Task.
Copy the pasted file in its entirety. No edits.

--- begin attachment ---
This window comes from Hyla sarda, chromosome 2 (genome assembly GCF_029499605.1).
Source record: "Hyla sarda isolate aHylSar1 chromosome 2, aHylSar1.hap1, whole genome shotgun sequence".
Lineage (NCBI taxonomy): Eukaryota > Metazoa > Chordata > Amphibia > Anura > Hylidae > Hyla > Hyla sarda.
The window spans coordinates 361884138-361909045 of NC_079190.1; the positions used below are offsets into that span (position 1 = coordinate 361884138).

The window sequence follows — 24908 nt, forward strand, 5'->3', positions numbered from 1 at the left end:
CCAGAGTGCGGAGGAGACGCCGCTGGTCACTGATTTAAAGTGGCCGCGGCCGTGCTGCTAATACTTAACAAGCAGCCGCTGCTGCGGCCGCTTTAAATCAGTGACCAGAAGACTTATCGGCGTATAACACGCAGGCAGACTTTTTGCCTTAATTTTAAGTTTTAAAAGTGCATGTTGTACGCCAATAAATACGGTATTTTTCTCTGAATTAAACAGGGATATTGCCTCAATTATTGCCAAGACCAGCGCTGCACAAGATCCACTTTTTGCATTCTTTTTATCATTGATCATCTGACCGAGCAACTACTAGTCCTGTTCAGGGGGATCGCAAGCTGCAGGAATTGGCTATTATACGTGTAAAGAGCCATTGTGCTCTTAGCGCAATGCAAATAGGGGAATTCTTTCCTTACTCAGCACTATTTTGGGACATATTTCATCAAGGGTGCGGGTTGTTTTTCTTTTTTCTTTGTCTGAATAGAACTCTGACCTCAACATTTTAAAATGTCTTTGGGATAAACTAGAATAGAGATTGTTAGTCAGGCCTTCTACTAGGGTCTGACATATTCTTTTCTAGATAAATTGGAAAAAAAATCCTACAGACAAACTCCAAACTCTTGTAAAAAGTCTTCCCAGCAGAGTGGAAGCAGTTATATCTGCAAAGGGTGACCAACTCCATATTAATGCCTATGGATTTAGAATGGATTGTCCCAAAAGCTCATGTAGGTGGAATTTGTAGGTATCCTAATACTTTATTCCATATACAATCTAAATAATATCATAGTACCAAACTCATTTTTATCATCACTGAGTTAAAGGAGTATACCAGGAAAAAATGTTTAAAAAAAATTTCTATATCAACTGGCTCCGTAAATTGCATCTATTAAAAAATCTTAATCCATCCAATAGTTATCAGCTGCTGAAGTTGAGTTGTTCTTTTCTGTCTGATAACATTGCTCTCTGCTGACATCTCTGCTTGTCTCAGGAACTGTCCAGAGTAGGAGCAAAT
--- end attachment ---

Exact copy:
This window comes from Hyla sarda, chromosome 2 (genome assembly GCF_029499605.1).
Source record: "Hyla sarda isolate aHylSar1 chromosome 2, aHylSar1.hap1, whole genome shotgun sequence".
Lineage (NCBI taxonomy): Eukaryota > Metazoa > Chordata > Amphibia > Anura > Hylidae > Hyla > Hyla sarda.
The window spans coordinates 361884138-361909045 of NC_079190.1; the positions used below are offsets into that span (position 1 = coordinate 361884138).

The window sequence follows — 24908 nt, forward strand, 5'->3', positions numbered from 1 at the left end:
CCAGAGTGCGGAGGAGACGCCGCTGGTCACTGATTTAAAGTGGCCGCGGCCGTGCTGCTAATACTTAACAAGCAGCCGCTGCTGCGGCCGCTTTAAATCAGTGACCAGAAGACTTATCGGCGTATAACACGCAGGCAGACTTTTTGCCTTAATTTTAAGTTTTAAAAGTGCATGTTGTACGCCAATAAATACGGTATTTTTCTCTGAATTAAACAGGGATATTGCCTCAATTATTGCCAAGACCAGCGCTGCACAAGATCCACTTTTTGCATTCTTTTTATCATTGATCATCTGACCGAGCAACTACTAGTCCTGTTCAGGGGGATCGCAAGCTGCAGGAATTGGCTATTATACGTGTAAAGAGCCATTGTGCTCTTAGCGCAATGCAAATAGGGGAATTCTTTCCTTACTCAGCACTATTTTGGGACATATTTCATCAAGGGTGCGGGTTGTTTTTCTTTTTTCTTTGTCTGAATAGAACTCTGACCTCAACATTTTAAAATGTCTTTGGGATAAACTAGAATAGAGATTGTTAGTCAGGCCTTCTACTAGGGTCTGACATATTCTTTTCTAGATAAATTGGAAAAAAAATCCTACAGACAAACTCCAAACTCTTGTAAAAAGTCTTCCCAGCAGAGTGGAAGCAGTTATATCTGCAAAGGGTGACCAACTCCATATTAATGCCTATGGATTTAGAATGGATTGTCCCAAAAGCTCATGTAGGTGGAATTTGTAGGTATCCTAATACTTTATTCCATATACAATCTAAATAATATCATAGTACCAAACTCATTTTTATCATCACTGAGTTAAAGGAGTATACCAGGAAAAAATGTTTAAAAAAAATTTCTATATCAACTGGCTCCGTAAATTGCATCTATTAAAAAATCTTAATCCATCCAATAGTTATCAGCTGCTGAAGTTGAGTTGTTCTTTTCTGTCTGATAACATTGCTCTCTGCTGACATCTCTGCTTGTCTCAGGAACTGTCCAGAGTAGGAGCAAAT